Thursday, January 7, 2010

Now They Want to Kill Off the Term 'Chicago School'

Justin Fox reports on a new John Cassidy piece (online to subscribers only) at the New Yorker:

...the old-school Chicago economists (a group that in Cassidy's telling includes Judge Richard Posner) who have adapted their thinking in various degrees to recent events. Posner has become a sort-of Keynesian, albeit a sort-of Keynesian who continues to drive real Keynesians bonkers. Posner's buddy and co-blogger Gary Becker hasn't gone quite that far, but does manage to sound pretty moderate and reasonable in Cassidy's article. Robert Lucas refused to talk to Cassidy, but has established a fence-straddling record of sounding moderate when e-mailing with the likes of me and unrepentant when talking with the likes of Amity Shlaes.

Finally, there's the majority of today's Chicago economics faculty, an assortment of behavioral economists, freakonomists, financial-plumbing specialists and others who, while perhaps a bit more free-market-oriented than their counterparts at Harvard or MIT, no longer really constitute an ideological bloc. Posner says at the end of Cassidy's piece that "probably the term 'Chicago School' should be retired," and probably he's right. Chicago has become just another top economics department, as it was before Milton Friedman, George Stigler & Co. turned it into a "School" in the 1950s. Which is sort of a mixed blessing. Chicago economics has become more reasonable. But its very reasonableness may render it less influential.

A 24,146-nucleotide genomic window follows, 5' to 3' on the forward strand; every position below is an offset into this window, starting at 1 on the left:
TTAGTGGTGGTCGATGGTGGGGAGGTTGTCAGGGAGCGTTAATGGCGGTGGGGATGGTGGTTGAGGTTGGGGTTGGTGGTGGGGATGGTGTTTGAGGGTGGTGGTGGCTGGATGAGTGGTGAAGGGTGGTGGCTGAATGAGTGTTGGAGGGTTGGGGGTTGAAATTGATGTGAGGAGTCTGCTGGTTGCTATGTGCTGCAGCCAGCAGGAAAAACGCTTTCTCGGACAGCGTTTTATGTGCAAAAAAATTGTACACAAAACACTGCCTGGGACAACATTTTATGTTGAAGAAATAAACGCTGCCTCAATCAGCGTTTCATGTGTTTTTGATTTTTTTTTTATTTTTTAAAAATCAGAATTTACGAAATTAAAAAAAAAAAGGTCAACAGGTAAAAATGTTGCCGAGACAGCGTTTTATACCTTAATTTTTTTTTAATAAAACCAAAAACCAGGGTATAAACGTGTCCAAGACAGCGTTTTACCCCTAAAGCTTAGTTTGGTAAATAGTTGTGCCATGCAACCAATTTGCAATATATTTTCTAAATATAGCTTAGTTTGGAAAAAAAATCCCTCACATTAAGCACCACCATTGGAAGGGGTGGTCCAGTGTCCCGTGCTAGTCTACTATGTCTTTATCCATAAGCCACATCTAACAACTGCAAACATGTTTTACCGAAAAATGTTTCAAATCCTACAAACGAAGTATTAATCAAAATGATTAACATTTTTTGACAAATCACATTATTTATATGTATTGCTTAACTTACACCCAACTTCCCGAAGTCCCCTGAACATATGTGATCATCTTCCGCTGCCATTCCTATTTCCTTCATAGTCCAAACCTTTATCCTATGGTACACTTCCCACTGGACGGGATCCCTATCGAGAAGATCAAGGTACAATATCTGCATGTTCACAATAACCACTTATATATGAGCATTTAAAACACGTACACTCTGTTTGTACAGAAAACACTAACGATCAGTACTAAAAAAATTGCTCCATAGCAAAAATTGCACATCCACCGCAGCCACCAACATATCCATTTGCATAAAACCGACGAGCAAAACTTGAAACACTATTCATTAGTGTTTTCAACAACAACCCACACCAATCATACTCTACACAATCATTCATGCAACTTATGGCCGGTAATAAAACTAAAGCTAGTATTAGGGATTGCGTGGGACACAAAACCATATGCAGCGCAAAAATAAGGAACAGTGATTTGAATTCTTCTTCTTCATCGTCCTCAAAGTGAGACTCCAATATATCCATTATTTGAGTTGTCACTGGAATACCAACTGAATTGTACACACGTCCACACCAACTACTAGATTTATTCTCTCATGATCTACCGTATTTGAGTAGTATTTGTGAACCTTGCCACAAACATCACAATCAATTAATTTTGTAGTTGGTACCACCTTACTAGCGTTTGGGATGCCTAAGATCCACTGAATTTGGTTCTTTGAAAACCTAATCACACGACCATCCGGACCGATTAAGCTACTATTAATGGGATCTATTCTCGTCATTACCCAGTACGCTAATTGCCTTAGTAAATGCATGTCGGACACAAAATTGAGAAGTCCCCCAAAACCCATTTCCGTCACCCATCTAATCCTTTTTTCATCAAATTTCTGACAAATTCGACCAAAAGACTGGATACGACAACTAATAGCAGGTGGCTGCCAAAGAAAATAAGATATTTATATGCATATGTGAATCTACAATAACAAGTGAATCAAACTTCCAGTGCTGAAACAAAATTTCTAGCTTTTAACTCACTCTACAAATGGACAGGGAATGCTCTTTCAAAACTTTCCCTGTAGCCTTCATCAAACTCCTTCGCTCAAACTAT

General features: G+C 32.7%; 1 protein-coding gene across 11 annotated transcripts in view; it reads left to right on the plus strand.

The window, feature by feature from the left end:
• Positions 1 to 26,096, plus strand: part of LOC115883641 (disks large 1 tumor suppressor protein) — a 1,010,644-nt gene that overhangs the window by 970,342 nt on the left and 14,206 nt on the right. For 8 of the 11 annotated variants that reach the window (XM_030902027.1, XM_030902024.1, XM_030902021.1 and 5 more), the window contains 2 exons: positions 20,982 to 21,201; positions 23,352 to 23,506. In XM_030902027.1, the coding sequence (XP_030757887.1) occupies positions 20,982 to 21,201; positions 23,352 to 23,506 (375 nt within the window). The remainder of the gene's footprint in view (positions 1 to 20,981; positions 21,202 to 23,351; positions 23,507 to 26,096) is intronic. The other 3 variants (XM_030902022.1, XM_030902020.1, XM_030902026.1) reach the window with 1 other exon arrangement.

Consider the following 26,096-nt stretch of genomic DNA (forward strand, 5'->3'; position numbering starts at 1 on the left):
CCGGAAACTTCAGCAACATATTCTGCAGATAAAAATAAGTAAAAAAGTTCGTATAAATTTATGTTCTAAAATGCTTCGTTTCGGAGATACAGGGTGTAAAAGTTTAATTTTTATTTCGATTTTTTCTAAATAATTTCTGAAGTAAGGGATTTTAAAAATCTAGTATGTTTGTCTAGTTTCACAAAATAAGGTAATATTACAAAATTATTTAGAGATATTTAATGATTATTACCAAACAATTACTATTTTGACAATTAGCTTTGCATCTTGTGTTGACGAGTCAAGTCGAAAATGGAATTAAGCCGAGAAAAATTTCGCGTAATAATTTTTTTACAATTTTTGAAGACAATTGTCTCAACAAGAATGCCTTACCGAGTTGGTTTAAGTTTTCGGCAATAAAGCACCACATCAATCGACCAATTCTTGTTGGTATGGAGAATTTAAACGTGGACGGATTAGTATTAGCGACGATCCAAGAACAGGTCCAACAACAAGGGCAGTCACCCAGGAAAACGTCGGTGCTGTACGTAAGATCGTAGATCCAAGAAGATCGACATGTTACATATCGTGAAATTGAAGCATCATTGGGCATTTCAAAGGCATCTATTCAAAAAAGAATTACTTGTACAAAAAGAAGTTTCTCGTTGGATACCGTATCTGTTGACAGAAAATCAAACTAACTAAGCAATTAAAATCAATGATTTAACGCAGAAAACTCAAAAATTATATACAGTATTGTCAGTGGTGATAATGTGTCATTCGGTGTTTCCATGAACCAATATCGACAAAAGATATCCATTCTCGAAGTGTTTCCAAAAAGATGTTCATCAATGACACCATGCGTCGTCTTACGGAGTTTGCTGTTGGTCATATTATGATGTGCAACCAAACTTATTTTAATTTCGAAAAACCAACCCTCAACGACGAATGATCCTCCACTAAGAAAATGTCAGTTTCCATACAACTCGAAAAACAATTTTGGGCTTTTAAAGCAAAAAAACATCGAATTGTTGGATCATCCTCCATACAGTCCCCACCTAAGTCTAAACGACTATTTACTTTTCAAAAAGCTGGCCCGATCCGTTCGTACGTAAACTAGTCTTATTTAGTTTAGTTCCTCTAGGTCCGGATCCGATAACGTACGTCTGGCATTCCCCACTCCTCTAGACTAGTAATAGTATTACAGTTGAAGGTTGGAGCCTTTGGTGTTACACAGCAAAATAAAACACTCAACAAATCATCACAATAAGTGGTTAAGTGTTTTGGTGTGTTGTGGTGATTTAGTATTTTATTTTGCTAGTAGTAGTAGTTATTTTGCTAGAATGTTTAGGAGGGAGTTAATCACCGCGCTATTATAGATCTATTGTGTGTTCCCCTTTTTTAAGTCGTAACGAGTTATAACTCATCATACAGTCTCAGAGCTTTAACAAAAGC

In one sense, Posner is more off the charts than the GMUers. At least the GMUers realize, I think, that the 'Austrian School' is a tradition and method of thinking about economics and not related to a geographic point on the map. Likewise, despite its many internal inconsistencies, 'Chicago School' is more about a tradition and method of thinking about economics than it is about a geographic location that now appears to be inhabited by a new species.

Or is Posner saying, in stark contrast to the Austrians and Ludwig von Mises, that Milton Friedman and crew have lost the battle and have no more followers?


1 comment:

  1. It looks like someone has already picked up the ball and filled the void that the "coordination problemists" left: